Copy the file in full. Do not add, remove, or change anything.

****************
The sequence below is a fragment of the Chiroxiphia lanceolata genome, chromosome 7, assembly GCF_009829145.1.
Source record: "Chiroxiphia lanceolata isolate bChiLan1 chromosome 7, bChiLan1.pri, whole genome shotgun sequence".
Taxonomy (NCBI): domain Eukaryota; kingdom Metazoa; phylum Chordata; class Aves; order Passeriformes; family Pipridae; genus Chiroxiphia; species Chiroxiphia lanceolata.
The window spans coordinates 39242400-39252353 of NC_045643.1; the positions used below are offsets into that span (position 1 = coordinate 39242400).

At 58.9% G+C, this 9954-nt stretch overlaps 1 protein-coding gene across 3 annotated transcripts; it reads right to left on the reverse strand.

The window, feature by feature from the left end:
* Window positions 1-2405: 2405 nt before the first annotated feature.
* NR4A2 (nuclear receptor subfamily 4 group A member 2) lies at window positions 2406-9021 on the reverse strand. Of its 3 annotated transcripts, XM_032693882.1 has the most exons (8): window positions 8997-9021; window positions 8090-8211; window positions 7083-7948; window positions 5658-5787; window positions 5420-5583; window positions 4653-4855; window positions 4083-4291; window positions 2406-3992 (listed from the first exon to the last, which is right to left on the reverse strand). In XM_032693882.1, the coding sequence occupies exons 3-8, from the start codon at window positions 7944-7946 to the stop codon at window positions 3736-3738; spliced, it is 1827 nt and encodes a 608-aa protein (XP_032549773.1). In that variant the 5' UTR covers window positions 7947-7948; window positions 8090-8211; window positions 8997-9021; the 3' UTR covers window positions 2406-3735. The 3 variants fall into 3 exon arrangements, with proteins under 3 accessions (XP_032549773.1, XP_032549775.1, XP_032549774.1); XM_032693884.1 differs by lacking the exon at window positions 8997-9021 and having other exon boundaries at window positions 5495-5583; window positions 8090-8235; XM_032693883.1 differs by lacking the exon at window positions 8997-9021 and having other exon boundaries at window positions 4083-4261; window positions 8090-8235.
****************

The sequence below is a fragment of the Chiroxiphia lanceolata genome, chromosome 7, assembly GCF_009829145.1.
Source record: "Chiroxiphia lanceolata isolate bChiLan1 chromosome 7, bChiLan1.pri, whole genome shotgun sequence".
Taxonomy (NCBI): domain Eukaryota; kingdom Metazoa; phylum Chordata; class Aves; order Passeriformes; family Pipridae; genus Chiroxiphia; species Chiroxiphia lanceolata.
The window spans coordinates 39242400-39252353 of NC_045643.1; the positions used below are offsets into that span (position 1 = coordinate 39242400).

At 58.9% G+C, this 9954-nt stretch overlaps 1 protein-coding gene across 3 annotated transcripts; it reads right to left on the reverse strand.

The window, feature by feature from the left end:
* Window positions 1-2405: 2405 nt before the first annotated feature.
* NR4A2 (nuclear receptor subfamily 4 group A member 2) lies at window positions 2406-9021 on the reverse strand. Of its 3 annotated transcripts, XM_032693882.1 has the most exons (8): window positions 8997-9021; window positions 8090-8211; window positions 7083-7948; window positions 5658-5787; window positions 5420-5583; window positions 4653-4855; window positions 4083-4291; window positions 2406-3992 (listed from the first exon to the last, which is right to left on the reverse strand). In XM_032693882.1, the coding sequence occupies exons 3-8, from the start codon at window positions 7944-7946 to the stop codon at window positions 3736-3738; spliced, it is 1827 nt and encodes a 608-aa protein (XP_032549773.1). In that variant the 5' UTR covers window positions 7947-7948; window positions 8090-8211; window positions 8997-9021; the 3' UTR covers window positions 2406-3735. The 3 variants fall into 3 exon arrangements, with proteins under 3 accessions (XP_032549773.1, XP_032549775.1, XP_032549774.1); XM_032693884.1 differs by lacking the exon at window positions 8997-9021 and having other exon boundaries at window positions 5495-5583; window positions 8090-8235; XM_032693883.1 differs by lacking the exon at window positions 8997-9021 and having other exon boundaries at window positions 4083-4261; window positions 8090-8235.